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I have traveled to India several times. One thing that always amazes me is the traffic and the way people drive there. A given four-lane road may contain seven actual lanes, consisting of cars, trucks, scooters, pedestrians and cows. Despite the seeming chaos, it seems to work for the locals. In one car I was riding in I noticed there was no rear view mirror. I asked the driver about that and will never forget his response. “I don’t care about what is behind me, only what lies ahead”. In his mind if all the drivers behind him had the same attitude he would be perfectly safe.

One thing that I have come to notice in working with couples in marital distress – they are all focused on the past. They are quick to point out the flaws and the misdeeds of their spouse. Give them sufficient time and they will provide a list of infractions going back for years. I call this “Living in the Rear View Mirror”. Couples in this state have a hard time seeing where they are at the moment; they certainly aren’t able to look ahead. When you encourage a couple like this to consider what could lie ahead of them, they are often unable to do so without looking to the past. For them, the road ahead looks exactly like the road behind them, but in their minds it will only be worse.

Couples in healthy (dare I say, Shocking) marriages remember the past, but they don’t live there. They have an understanding that while they may have been through some rough patches in their relationship, that is strictly behind them. While they make an effort to learn from such seasons, they don’t assume that they are doomed to live in them forever. They have a strong sense of moving forward. Their destination is up to them and they work diligently to make sure they continue to head in the direction they’ve chosen.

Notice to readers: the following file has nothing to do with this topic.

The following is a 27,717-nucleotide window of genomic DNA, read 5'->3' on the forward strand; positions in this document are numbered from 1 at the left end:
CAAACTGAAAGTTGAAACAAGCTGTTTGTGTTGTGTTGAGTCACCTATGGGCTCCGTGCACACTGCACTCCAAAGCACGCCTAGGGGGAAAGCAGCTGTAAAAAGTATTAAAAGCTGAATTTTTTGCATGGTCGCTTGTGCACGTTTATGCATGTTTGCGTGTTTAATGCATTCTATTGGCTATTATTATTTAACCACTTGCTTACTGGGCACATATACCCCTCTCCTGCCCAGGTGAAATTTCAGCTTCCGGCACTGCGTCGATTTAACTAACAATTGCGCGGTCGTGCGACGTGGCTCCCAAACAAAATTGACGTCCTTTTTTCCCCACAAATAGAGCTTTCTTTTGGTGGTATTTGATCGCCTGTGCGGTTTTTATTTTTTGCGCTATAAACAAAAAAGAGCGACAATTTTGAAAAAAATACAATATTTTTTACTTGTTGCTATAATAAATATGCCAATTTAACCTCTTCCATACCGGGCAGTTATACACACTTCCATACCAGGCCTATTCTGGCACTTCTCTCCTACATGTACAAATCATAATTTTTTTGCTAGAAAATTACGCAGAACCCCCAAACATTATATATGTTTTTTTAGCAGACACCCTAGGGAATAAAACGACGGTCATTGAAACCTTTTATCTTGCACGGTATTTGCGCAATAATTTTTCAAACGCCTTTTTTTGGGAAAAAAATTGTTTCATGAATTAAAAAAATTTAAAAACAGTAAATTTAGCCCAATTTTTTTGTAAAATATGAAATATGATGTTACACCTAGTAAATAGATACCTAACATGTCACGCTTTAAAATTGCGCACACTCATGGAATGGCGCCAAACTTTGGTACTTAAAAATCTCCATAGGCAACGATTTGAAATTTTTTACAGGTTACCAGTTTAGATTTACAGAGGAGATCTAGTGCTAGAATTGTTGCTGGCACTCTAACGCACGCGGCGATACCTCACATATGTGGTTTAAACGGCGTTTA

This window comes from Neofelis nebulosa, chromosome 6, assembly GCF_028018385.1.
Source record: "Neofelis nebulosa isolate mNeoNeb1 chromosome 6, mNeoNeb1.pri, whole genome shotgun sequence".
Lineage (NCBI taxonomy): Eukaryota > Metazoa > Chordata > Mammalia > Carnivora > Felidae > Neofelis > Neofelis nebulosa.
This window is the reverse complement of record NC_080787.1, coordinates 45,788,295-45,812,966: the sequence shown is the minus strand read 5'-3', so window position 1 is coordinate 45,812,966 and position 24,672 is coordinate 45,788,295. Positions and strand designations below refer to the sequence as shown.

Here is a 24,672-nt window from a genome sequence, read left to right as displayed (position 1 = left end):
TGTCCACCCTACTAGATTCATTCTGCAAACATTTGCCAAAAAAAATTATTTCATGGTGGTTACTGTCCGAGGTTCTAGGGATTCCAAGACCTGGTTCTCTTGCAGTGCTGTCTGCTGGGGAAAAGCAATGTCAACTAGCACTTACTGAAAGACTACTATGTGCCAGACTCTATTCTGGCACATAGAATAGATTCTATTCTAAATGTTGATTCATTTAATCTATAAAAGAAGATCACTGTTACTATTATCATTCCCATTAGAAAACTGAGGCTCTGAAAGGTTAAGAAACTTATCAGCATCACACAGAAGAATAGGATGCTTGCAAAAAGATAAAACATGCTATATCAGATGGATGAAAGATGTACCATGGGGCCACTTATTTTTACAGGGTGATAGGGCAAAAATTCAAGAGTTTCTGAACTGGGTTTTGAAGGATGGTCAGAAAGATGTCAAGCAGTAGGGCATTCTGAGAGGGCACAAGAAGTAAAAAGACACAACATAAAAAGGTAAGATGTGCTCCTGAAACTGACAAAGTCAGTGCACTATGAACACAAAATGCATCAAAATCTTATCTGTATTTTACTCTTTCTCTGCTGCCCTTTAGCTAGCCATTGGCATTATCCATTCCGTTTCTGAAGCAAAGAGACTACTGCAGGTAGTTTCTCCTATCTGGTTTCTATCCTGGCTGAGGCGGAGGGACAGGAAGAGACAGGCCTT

Couples focused on the rear view mirror are score keepers. Individuals in these relationships will typically tell you (sometimes in agonizing detail) how they are behind in the sick game they are playing. Their spouses have treated them far worse than what they have done in return. So consciously or not, they feel the need to even the score by lashing out with demeaning words or unkind actions. The self-implied rules they live by prevent them from moving forward in any meaningful way.

The reality is, you can’t change the past, you can only learn from it. Regardless of who did what to who and how many times, it’s time to stop the game without declaring a winner. It’s time to throw that game in the garbage, so that it can never be picked up and played again. It’s time to declare a new, intentional future. Draw a line in the sand distinguishing your old way of living from your new. Create a few positive, proactive rules to keep you on track. Jointly decide where it is you want to go and begin planning your route to get there.

For those of you that prefer literal directions over analogies – ask yourselves, “Where do we want to be (relationally) in the future?” Pick a time period, one month, six months or one year. Define what you want to look and act like at that time. Then determine the steps you need to make in the near term in order to achieve that goal.

If you are in a marriage that is living in your rear view mirror, I would encourage you to do like that Indian driver and tear it out. Focus on the road ahead and work to get to a better place.

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Effective Communication Part 2

We continue the topic of effective communication this week, focusing on more subtle aspects such as non-verbal and tone. So many couples struggle with this but it doesn’t have to be so hard. Become a student of your spouse and be intentional. This episode will provide you with specific tips on how to do just that.

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Effective Communication

Communication seems to be a huge issue in most marriages. Both spouses complain that their partner is not listening. It really boils down to a few key issues. Focus on these, and you can reduce your frustration dramatically!

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Arguing? Break it Down!